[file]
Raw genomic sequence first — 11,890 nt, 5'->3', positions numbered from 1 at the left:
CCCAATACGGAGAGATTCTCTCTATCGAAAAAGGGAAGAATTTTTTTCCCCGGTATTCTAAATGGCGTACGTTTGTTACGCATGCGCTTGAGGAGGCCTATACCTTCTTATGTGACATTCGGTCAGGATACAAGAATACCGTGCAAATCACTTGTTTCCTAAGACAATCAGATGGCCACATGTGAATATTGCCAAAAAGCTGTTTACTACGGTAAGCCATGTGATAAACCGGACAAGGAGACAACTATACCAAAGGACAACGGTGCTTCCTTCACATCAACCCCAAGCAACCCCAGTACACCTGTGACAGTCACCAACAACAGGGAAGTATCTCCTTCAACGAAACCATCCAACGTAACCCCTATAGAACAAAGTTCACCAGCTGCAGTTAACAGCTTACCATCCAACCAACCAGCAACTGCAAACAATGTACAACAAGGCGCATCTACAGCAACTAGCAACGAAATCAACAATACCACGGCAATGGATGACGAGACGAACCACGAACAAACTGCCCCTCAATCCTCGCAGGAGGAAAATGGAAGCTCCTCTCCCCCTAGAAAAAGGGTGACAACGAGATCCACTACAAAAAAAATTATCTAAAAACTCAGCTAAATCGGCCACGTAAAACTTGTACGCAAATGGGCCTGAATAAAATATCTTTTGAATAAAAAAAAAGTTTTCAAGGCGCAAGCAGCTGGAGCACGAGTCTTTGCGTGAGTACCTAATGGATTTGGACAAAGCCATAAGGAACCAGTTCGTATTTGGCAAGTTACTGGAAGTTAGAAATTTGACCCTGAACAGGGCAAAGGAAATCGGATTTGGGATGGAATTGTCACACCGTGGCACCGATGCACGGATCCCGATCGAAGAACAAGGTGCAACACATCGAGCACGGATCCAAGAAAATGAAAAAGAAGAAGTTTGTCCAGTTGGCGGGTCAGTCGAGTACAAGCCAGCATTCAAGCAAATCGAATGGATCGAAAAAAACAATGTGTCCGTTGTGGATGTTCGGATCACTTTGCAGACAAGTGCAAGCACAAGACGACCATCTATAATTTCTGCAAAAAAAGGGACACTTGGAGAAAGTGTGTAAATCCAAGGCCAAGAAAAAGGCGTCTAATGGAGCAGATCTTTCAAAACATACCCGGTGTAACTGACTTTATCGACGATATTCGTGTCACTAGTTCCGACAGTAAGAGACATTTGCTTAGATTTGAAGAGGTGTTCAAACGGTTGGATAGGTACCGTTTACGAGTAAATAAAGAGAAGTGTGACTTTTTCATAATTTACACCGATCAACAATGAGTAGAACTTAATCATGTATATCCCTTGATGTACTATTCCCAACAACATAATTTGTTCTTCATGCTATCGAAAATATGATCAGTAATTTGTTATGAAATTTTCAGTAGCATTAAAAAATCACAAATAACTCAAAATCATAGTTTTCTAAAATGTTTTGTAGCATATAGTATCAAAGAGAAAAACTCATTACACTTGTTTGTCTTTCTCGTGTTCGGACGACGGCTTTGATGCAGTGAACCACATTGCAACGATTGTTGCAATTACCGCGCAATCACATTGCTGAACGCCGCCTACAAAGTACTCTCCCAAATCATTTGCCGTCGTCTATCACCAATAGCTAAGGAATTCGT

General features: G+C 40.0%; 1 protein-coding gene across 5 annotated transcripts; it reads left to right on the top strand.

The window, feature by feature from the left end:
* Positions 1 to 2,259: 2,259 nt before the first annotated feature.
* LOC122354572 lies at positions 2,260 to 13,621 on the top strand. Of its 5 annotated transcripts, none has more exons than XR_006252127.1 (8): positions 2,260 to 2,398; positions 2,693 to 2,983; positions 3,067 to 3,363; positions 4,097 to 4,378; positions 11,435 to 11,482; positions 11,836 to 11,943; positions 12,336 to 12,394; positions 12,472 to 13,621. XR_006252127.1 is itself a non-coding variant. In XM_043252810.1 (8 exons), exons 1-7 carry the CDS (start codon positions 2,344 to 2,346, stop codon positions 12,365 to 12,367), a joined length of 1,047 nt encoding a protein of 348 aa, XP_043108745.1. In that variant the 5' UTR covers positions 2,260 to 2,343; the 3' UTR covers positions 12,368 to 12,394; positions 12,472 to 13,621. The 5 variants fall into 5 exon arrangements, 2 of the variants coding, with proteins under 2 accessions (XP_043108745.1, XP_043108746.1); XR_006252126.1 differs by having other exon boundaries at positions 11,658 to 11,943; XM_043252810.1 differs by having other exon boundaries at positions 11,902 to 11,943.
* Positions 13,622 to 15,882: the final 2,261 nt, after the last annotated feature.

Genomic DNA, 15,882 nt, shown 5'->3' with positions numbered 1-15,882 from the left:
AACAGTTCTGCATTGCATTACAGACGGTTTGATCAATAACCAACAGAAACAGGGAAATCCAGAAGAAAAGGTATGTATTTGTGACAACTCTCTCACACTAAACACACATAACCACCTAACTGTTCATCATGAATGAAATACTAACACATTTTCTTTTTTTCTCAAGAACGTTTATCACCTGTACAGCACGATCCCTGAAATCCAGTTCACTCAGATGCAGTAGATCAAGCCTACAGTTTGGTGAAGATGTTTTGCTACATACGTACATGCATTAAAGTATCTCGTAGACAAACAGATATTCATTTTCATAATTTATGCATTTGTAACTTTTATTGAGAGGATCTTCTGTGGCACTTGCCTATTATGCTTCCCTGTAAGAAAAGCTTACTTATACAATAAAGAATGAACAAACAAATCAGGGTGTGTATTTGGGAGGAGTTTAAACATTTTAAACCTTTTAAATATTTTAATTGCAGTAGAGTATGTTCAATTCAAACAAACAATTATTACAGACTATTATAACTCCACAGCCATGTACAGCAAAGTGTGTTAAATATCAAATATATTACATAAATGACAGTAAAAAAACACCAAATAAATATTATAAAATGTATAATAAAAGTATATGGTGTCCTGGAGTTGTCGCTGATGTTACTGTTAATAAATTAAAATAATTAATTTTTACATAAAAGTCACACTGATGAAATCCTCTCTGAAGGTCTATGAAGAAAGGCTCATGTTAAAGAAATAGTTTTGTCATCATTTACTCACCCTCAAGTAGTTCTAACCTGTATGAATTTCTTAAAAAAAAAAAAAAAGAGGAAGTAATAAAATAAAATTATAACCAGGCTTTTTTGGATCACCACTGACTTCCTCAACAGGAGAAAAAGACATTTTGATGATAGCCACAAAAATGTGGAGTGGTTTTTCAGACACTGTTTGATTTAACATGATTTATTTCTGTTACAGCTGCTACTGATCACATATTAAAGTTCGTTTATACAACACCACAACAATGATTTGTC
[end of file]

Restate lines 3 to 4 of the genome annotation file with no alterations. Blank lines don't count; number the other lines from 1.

General features: G+C 40.0%; 1 protein-coding gene across 5 annotated transcripts; it reads left to right on the top strand.

The window, feature by feature from the left end: